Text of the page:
20. Gene Del Polito noted that competitive levers must be applied to reach productive outcomes. Most Americans active in international postal and delivery services emphasize relationships with major trade partners for which bilateral agreements can be negotiated outside the framework of the UPU. It is difficult for the USPS to offer competitive pricing if it is constrained by the terminal dues rates in the UPU Convention.
21. Dan Watson suggested that it would be best to go through the questions in the discussion document prepared by the State Department. He stressed the view that the continued effort to seek reform of the UPU is important. In this process, we should seek a better balance between the roles of designated operators and regulators and a better balance between the major market players – that is, the designated operators and private companies active in the markets. This would imply a greater role and more active participation within the UPU by both regulators and the private sector. The role of the private sector in the UPU needs to be clarified.
22. Lea Emerson noted that opening the UPU to greater private sector participation has been a major U.S. policy goal and priority for more than 10 years, since the 1999 UPU Congress in Beijing which created an Advisory Group for the private sector. In creating the Consultative Committee, the intention of the 2004 Bucharest Congress was to open up the UPU to such participation. The recent POC session included more than 55 meetings of various POC groups, many of which were restricted to members only—whether these members are designated operators, government representatives of member countries, or private sector members of the Consultative Committee. It would be helpful to compile a list or more examples of meetings that have been closed or restricted to private stakeholders and other member delegation representatives, as this incident involving the Customs Group was clearly a fiasco. To advance UPU reform, one idea would be to strengthen the UPU’s Cooperatives and encourage more cooperative type groups in the future that allow for greater inclusion. In this context, Steve Lopez reiterated the view he expressed earlier that the private sector representatives are frustrated with the obstacles to their participation at UPU meetings, and are beginning to ask themselves why they come to the meetings. The barriers to private sector participation should be lessened.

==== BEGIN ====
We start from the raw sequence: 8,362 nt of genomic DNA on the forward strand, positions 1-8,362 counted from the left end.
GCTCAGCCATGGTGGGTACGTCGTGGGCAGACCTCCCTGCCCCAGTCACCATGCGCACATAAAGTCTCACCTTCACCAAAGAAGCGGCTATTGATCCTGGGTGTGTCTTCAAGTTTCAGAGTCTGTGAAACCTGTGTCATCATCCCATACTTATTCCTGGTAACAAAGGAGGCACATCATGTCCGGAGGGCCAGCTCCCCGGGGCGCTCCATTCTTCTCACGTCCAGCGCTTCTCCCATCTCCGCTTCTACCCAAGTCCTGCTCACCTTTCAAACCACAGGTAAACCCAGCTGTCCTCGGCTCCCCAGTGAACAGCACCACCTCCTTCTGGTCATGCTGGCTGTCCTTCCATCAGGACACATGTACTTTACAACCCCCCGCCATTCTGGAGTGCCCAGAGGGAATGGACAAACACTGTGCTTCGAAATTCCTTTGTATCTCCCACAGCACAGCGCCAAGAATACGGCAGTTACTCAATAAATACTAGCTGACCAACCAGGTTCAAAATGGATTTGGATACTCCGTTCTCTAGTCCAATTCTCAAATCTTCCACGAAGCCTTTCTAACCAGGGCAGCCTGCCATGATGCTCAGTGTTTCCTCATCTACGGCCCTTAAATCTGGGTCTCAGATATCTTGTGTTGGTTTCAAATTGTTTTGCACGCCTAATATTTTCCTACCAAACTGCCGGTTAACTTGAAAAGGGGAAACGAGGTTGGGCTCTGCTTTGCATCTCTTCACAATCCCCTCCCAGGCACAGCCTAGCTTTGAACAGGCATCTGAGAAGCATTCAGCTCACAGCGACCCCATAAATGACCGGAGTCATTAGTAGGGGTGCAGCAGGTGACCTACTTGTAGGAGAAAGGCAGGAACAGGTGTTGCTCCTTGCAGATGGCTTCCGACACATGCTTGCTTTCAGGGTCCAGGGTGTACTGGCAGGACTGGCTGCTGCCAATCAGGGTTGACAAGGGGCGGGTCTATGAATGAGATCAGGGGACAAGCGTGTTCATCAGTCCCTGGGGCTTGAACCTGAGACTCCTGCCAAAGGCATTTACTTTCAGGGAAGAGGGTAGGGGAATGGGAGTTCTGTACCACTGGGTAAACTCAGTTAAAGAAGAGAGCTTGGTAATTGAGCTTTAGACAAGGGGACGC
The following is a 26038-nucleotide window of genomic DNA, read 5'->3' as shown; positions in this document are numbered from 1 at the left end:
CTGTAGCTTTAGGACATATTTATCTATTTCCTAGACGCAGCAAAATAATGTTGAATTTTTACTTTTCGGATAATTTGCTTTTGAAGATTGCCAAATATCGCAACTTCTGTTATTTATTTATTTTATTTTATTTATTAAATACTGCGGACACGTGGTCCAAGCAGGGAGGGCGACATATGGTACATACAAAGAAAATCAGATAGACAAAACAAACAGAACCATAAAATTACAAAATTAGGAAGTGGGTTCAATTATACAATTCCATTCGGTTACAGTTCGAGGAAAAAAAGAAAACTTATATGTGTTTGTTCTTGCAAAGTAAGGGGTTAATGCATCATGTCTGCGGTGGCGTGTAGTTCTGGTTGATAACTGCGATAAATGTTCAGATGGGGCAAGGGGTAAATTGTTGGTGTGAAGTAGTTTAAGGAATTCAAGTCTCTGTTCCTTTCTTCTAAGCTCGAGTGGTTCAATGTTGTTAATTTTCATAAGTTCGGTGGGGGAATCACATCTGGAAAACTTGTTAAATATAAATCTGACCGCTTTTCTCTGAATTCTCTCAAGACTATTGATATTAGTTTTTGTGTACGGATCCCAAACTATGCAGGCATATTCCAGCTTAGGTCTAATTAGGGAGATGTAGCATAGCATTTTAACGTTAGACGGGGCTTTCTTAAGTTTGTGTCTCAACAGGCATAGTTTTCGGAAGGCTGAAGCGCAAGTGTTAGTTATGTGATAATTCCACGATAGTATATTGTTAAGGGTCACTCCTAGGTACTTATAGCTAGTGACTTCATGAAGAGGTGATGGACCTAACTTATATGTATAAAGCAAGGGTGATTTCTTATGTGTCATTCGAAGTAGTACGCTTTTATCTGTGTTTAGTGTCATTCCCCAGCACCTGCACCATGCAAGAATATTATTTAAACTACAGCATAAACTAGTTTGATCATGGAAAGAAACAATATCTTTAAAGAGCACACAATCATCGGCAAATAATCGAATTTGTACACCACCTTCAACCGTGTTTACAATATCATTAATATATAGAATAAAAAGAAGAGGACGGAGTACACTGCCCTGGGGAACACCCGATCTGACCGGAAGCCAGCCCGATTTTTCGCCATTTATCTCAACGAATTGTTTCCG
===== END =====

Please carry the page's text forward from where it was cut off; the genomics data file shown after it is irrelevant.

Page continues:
23. Brad Smith raised the suggestion made at an earlier Advisory Committee meeting that the goals in the U.S. Strategic Plan for the UPU should be measured against benchmarks and queried whether this exercise had been carried out. Dennis Delehanty replied that carrying out such an analysis, which is a good idea, would depend on sufficient staffing at the State Department.
24. Michael Coughlin observed that he has been following the UPU for several decades, and the organization was actually an anachronism a long time ago. When discussing the UPU, we must maintain perspective about what that organization can genuinely accomplish. For the purposes of the Advisory Committee and U.S. stakeholders, it is important to know what interests are at stake. The UPU is necessary for certain aspects of international postal service, but more generally the UPU has little impact on postal services. We would not be serving the interests of postal customers by “putting everything in the UPU”. Following up on this statement, Gene Del Polito added that the functions of the UPU should be reduced to the absolute minimum, and that they should be those conducted between the governmental agencies of member countries. If the UPU is not going to produce value, then why should we get involved in the organization?